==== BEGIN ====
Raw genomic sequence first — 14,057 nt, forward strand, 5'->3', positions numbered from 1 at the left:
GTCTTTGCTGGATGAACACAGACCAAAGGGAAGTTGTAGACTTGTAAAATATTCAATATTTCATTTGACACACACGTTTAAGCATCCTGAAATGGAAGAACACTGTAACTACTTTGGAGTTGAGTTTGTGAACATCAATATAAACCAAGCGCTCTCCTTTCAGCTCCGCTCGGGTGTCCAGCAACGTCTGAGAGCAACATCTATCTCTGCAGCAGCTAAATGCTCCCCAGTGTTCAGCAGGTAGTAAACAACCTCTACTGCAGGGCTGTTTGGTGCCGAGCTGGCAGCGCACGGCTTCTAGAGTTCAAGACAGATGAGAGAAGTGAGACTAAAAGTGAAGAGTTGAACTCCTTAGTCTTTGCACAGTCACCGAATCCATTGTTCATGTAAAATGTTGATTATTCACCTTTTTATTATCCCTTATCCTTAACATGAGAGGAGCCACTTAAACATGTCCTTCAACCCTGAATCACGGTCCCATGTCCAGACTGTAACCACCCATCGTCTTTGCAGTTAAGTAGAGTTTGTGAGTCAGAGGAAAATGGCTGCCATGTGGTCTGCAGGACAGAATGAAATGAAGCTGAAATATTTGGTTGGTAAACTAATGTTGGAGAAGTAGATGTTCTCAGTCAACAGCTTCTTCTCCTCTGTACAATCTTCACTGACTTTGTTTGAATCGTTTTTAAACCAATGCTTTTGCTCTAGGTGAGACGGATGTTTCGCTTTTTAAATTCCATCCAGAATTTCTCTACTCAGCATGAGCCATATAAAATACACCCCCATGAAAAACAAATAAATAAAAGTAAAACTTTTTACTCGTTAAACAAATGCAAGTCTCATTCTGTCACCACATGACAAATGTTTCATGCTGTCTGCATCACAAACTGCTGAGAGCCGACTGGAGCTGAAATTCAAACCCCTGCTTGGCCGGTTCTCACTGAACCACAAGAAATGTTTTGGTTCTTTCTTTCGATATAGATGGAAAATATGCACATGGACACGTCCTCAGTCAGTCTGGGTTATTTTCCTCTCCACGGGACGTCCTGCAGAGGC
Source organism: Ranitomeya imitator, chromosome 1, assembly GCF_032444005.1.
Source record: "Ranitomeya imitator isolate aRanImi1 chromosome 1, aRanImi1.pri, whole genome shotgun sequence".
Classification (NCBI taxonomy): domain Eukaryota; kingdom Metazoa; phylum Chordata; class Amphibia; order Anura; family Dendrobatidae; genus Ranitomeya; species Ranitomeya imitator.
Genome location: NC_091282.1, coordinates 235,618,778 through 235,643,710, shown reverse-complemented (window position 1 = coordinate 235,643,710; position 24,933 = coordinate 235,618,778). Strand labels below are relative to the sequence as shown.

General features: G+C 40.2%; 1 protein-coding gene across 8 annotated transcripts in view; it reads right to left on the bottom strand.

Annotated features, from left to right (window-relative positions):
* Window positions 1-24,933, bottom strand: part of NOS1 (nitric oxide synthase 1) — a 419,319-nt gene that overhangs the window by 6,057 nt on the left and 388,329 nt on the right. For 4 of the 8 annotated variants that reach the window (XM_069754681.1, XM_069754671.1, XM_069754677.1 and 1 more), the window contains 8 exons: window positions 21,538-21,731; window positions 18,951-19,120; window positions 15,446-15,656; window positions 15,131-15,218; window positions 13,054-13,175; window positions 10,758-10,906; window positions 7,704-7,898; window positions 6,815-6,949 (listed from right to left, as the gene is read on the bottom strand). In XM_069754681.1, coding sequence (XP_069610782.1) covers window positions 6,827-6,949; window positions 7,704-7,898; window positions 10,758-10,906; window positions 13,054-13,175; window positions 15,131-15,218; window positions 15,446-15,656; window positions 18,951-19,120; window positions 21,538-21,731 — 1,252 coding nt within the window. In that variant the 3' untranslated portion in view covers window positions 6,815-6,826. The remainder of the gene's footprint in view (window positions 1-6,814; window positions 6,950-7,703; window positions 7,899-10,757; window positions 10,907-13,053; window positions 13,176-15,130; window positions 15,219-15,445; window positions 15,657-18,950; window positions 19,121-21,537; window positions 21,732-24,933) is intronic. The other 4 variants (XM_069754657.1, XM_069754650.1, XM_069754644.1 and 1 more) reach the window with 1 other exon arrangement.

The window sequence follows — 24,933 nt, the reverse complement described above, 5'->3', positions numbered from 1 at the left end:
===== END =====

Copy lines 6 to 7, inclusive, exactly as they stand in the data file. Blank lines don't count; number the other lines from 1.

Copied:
Genome location: NC_091282.1, coordinates 235,618,778 through 235,643,710, shown reverse-complemented (window position 1 = coordinate 235,643,710; position 24,933 = coordinate 235,618,778). Strand labels below are relative to the sequence as shown.

General features: G+C 40.2%; 1 protein-coding gene across 8 annotated transcripts in view; it reads right to left on the bottom strand.